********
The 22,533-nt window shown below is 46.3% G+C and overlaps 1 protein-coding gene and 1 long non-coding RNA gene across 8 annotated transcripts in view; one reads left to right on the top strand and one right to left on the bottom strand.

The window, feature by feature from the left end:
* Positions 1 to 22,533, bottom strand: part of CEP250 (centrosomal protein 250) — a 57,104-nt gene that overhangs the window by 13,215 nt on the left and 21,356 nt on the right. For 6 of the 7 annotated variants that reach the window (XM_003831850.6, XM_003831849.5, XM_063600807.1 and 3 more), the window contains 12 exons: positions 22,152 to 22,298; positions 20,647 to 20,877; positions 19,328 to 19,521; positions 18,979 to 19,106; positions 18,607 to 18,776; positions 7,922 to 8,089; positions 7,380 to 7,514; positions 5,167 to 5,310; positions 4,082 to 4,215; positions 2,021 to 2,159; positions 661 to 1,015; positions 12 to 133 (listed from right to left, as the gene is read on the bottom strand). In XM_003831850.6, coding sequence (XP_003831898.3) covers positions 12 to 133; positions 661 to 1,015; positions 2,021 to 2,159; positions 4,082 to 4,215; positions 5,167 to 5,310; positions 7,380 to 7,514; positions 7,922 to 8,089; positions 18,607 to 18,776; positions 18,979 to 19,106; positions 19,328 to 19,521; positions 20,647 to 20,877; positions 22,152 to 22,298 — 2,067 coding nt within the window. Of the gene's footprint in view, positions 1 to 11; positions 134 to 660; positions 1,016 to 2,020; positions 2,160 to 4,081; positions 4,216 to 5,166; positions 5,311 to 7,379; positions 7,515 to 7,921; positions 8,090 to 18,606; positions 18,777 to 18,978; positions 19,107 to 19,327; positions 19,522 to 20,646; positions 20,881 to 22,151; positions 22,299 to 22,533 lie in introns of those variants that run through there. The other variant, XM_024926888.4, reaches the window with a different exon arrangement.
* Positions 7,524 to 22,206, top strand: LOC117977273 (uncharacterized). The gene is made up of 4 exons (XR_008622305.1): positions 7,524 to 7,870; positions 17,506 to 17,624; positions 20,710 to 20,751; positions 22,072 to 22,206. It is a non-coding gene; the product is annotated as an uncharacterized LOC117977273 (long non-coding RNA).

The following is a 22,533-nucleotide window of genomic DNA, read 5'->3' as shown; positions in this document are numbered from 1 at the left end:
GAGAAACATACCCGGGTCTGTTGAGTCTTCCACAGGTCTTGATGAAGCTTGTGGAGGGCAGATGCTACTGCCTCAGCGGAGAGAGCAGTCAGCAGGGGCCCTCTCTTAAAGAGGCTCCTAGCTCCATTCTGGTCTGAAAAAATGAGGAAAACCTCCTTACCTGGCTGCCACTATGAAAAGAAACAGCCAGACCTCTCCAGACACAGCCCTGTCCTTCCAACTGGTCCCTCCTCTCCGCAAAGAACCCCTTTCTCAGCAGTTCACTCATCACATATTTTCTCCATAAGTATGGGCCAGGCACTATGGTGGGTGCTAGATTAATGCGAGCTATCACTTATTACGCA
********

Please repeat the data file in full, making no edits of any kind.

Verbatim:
The 22,533-nt window shown below is 46.3% G+C and overlaps 1 protein-coding gene and 1 long non-coding RNA gene across 8 annotated transcripts in view; one reads left to right on the top strand and one right to left on the bottom strand.

The window, feature by feature from the left end:
* Positions 1 to 22,533, bottom strand: part of CEP250 (centrosomal protein 250) — a 57,104-nt gene that overhangs the window by 13,215 nt on the left and 21,356 nt on the right. For 6 of the 7 annotated variants that reach the window (XM_003831850.6, XM_003831849.5, XM_063600807.1 and 3 more), the window contains 12 exons: positions 22,152 to 22,298; positions 20,647 to 20,877; positions 19,328 to 19,521; positions 18,979 to 19,106; positions 18,607 to 18,776; positions 7,922 to 8,089; positions 7,380 to 7,514; positions 5,167 to 5,310; positions 4,082 to 4,215; positions 2,021 to 2,159; positions 661 to 1,015; positions 12 to 133 (listed from right to left, as the gene is read on the bottom strand). In XM_003831850.6, coding sequence (XP_003831898.3) covers positions 12 to 133; positions 661 to 1,015; positions 2,021 to 2,159; positions 4,082 to 4,215; positions 5,167 to 5,310; positions 7,380 to 7,514; positions 7,922 to 8,089; positions 18,607 to 18,776; positions 18,979 to 19,106; positions 19,328 to 19,521; positions 20,647 to 20,877; positions 22,152 to 22,298 — 2,067 coding nt within the window. Of the gene's footprint in view, positions 1 to 11; positions 134 to 660; positions 1,016 to 2,020; positions 2,160 to 4,081; positions 4,216 to 5,166; positions 5,311 to 7,379; positions 7,515 to 7,921; positions 8,090 to 18,606; positions 18,777 to 18,978; positions 19,107 to 19,327; positions 19,522 to 20,646; positions 20,881 to 22,151; positions 22,299 to 22,533 lie in introns of those variants that run through there. The other variant, XM_024926888.4, reaches the window with a different exon arrangement.
* Positions 7,524 to 22,206, top strand: LOC117977273 (uncharacterized). The gene is made up of 4 exons (XR_008622305.1): positions 7,524 to 7,870; positions 17,506 to 17,624; positions 20,710 to 20,751; positions 22,072 to 22,206. It is a non-coding gene; the product is annotated as an uncharacterized LOC117977273 (long non-coding RNA).

The following is a 22,533-nucleotide window of genomic DNA, read 5'->3' as shown; positions in this document are numbered from 1 at the left end:
GAGAAACATACCCGGGTCTGTTGAGTCTTCCACAGGTCTTGATGAAGCTTGTGGAGGGCAGATGCTACTGCCTCAGCGGAGAGAGCAGTCAGCAGGGGCCCTCTCTTAAAGAGGCTCCTAGCTCCATTCTGGTCTGAAAAAATGAGGAAAACCTCCTTACCTGGCTGCCACTATGAAAAGAAACAGCCAGACCTCTCCAGACACAGCCCTGTCCTTCCAACTGGTCCCTCCTCTCCGCAAAGAACCCCTTTCTCAGCAGTTCACTCATCACATATTTTCTCCATAAGTATGGGCCAGGCACTATGGTGGGTGCTAGATTAATGCGAGCTATCACTTATTACGCA